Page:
The Orange Shirt Society (OSS) founded by Phyllis Webstad, herself a residential school survivor, is committed to raising awareness among all Canadians about the damaging effects of residential schools. The goal is to ensure this dark chapter of Canadian history is never repeated again. "The motivation behind Orange Shirt is to make a change to understand what Indigenous People went through at residential schools," says Webstad. "Life can be understood looking backward, but we must live together looking forward if reconciliation between our people is to happen."

Paths to Reconciliation launched on September 30: Orange Shirt Day. The initiative featured a cross-Canada tour to 24 schools that provides a first person account by Phyllis Webstad, followed by a series of Can Geo Education activities focused on residential school learning. Phyllis shared her own personal experience attending a residential school and its impact on her life in the context of the broader story of the thousands of residential school survivors. Students were provided Canadian Geographic Education's residential school resources developed with a network of Indigenous educators to provide deeper understandings and enhanced information. These tools included Canadian Geographic's Indigenous Peoples Atlas of Canada giant floor map with a new residential schools learning module that delves more deeply in to the Indian Residential School system. Additionally, a series of new tools will be created by Can Geo Education and Canadian Geographic, including maps, an interactive website and other media content.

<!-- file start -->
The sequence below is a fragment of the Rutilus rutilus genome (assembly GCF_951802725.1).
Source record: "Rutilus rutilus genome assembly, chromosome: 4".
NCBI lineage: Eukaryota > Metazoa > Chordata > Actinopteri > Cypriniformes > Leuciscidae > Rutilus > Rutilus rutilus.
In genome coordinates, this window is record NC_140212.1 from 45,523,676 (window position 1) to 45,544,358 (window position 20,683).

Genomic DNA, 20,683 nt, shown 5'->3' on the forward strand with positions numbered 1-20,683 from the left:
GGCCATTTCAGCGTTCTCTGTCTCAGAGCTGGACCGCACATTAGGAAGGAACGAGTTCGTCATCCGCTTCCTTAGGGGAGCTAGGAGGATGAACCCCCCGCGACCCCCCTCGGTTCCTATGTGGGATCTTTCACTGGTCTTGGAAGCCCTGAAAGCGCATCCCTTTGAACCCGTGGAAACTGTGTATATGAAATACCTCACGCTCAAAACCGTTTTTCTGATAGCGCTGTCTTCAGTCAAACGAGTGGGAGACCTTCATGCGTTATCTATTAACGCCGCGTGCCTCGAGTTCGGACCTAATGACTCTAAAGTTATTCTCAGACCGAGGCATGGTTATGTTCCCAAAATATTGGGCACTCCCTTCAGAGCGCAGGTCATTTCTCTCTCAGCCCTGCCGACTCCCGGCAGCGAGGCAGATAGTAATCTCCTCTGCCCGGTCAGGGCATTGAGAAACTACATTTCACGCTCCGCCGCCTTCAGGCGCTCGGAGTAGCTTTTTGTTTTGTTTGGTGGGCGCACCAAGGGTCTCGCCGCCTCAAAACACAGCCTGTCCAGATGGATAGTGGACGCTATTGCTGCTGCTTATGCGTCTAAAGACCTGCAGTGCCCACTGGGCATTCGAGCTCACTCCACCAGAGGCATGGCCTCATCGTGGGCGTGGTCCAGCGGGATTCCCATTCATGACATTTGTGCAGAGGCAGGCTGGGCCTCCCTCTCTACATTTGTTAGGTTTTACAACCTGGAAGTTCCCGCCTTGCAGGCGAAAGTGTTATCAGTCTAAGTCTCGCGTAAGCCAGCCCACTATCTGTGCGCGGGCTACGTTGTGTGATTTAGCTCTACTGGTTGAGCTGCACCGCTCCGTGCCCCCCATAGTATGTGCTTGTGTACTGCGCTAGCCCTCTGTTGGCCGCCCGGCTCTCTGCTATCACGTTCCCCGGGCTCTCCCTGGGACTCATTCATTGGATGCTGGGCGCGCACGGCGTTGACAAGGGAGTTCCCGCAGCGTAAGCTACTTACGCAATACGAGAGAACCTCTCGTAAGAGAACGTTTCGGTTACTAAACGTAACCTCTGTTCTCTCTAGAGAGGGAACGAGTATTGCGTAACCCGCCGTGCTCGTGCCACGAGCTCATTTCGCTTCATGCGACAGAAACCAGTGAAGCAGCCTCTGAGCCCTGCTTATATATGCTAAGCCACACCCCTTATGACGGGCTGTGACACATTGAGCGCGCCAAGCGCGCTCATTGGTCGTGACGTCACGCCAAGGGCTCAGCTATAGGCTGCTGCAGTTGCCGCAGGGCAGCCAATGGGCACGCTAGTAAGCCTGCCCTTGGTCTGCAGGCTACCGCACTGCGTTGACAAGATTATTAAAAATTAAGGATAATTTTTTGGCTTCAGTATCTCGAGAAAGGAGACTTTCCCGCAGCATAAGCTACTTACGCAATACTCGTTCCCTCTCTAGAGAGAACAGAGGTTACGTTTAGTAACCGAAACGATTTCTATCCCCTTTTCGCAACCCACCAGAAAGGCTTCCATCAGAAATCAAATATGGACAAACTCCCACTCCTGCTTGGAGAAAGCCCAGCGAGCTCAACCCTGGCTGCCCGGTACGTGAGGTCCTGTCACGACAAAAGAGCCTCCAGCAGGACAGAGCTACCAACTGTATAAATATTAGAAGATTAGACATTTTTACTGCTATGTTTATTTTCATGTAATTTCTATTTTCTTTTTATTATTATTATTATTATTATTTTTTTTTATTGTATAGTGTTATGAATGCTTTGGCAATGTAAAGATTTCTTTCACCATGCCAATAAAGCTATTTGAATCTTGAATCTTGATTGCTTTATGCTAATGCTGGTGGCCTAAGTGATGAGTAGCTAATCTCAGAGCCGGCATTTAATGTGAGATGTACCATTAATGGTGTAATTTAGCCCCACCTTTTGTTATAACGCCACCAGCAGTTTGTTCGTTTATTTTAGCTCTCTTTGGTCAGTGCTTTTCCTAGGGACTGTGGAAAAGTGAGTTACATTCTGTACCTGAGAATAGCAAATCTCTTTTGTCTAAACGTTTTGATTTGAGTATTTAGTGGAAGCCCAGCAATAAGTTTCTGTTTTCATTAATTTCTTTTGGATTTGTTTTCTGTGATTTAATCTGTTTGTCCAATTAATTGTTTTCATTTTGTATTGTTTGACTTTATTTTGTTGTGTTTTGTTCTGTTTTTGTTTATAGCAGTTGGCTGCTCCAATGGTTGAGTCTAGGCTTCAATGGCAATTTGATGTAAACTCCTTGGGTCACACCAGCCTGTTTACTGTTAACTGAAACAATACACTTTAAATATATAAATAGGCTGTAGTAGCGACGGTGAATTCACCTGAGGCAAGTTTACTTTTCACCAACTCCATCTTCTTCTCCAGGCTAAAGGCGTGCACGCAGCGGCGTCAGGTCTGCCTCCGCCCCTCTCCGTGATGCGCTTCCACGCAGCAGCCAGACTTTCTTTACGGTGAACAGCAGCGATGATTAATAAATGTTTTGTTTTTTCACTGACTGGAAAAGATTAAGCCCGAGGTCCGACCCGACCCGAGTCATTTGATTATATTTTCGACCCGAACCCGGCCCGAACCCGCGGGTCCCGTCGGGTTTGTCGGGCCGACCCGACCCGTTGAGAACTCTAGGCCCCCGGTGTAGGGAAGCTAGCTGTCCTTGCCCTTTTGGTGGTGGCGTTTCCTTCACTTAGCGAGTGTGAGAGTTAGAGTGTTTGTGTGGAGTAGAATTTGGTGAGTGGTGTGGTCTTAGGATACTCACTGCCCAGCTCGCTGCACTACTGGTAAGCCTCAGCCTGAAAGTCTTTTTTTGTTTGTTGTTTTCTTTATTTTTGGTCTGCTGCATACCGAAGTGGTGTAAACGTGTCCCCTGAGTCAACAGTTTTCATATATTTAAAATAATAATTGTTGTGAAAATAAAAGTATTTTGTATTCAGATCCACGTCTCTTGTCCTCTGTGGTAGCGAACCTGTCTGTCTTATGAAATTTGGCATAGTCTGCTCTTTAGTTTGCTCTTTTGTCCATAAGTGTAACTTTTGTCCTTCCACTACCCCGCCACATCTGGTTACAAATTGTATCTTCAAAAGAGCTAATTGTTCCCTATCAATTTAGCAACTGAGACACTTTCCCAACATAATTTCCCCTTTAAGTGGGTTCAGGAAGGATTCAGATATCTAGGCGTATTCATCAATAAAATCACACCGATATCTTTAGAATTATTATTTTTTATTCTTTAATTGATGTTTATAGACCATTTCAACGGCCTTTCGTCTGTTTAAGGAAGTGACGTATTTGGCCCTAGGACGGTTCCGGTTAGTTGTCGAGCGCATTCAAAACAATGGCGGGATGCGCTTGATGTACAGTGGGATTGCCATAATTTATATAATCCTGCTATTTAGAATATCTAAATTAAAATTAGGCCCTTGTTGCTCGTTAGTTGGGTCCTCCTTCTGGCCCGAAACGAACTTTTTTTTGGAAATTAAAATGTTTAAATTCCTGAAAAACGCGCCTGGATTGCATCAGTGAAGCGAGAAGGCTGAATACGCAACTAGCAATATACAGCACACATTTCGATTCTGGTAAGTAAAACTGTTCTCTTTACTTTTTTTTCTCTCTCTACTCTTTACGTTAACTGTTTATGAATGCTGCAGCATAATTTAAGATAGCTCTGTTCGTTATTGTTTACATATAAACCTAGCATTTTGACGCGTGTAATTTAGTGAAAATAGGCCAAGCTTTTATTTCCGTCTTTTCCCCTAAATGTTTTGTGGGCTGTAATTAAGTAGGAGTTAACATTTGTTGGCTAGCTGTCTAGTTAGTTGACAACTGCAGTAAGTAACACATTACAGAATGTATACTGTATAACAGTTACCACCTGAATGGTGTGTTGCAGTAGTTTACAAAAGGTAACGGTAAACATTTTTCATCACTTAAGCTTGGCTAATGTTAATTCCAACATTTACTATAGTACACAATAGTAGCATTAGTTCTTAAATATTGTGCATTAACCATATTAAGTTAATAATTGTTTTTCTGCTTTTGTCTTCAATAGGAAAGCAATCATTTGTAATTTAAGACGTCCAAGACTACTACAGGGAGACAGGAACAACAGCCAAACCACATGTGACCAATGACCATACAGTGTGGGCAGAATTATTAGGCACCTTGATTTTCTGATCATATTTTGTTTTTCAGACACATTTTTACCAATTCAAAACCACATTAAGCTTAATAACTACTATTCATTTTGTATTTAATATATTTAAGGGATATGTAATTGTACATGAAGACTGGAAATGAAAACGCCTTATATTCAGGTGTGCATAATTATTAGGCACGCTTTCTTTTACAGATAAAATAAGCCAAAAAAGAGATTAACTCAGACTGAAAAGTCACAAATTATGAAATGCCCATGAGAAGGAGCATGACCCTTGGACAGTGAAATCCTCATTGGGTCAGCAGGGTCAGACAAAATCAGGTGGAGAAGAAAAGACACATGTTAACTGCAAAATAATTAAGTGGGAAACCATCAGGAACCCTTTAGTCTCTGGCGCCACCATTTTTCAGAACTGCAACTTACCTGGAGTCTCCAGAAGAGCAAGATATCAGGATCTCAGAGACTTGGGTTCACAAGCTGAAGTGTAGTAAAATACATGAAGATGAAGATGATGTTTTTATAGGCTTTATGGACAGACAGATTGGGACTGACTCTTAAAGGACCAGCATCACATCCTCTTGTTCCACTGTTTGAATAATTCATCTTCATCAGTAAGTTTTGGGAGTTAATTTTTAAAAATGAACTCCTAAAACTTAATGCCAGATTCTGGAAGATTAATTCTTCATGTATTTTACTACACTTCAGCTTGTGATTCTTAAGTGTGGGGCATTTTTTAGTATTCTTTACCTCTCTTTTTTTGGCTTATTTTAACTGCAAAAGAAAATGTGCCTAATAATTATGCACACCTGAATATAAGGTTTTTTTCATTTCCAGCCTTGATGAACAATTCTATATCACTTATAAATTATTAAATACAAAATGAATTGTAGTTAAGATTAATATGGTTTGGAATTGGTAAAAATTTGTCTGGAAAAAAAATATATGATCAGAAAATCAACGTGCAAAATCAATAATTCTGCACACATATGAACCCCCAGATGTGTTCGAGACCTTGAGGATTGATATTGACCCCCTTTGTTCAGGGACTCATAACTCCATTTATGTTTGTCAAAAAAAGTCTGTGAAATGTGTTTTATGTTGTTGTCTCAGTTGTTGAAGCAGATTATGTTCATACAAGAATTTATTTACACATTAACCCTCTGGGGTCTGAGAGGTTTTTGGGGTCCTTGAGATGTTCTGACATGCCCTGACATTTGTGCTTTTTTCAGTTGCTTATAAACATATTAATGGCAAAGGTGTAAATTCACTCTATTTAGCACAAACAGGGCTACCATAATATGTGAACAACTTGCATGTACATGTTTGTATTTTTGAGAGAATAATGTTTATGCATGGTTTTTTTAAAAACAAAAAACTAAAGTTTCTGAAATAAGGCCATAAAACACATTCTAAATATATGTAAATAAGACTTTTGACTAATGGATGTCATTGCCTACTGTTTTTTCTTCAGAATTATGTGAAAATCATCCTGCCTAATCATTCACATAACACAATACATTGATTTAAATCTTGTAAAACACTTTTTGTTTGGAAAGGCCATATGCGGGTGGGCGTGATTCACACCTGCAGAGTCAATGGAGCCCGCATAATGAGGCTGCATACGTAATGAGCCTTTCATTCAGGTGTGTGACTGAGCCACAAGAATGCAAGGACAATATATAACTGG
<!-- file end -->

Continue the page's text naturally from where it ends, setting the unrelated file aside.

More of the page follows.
Pictured: In Vancouver,at the Indian Residential School History and Dialogue Centre at the University of British Columbia, staff are ready to answer questions about the impact of the residential school system. À Vancouver, sur les lieux de l’Indian Residential School History and Dialogue Centre de l‘Université de la Colombie-Britannique, le personnel est prêt à répondre aux questions concernant le système de pensionnats.
In Vancouver,at the Indian Residential School History and Dialogue Centre at the University of British Columbia, staff are ready to answer questions about the impact of the residential school system. À Vancouver, sur les lieux de l’Indian Residential School History and Dialogue Centre de l‘Université de la Colombie-Britannique, le personnel est prêt à répondre aux questions concernant le système de pensionnats.(Photo: CNW Group/Royal Canadian Geographical Society)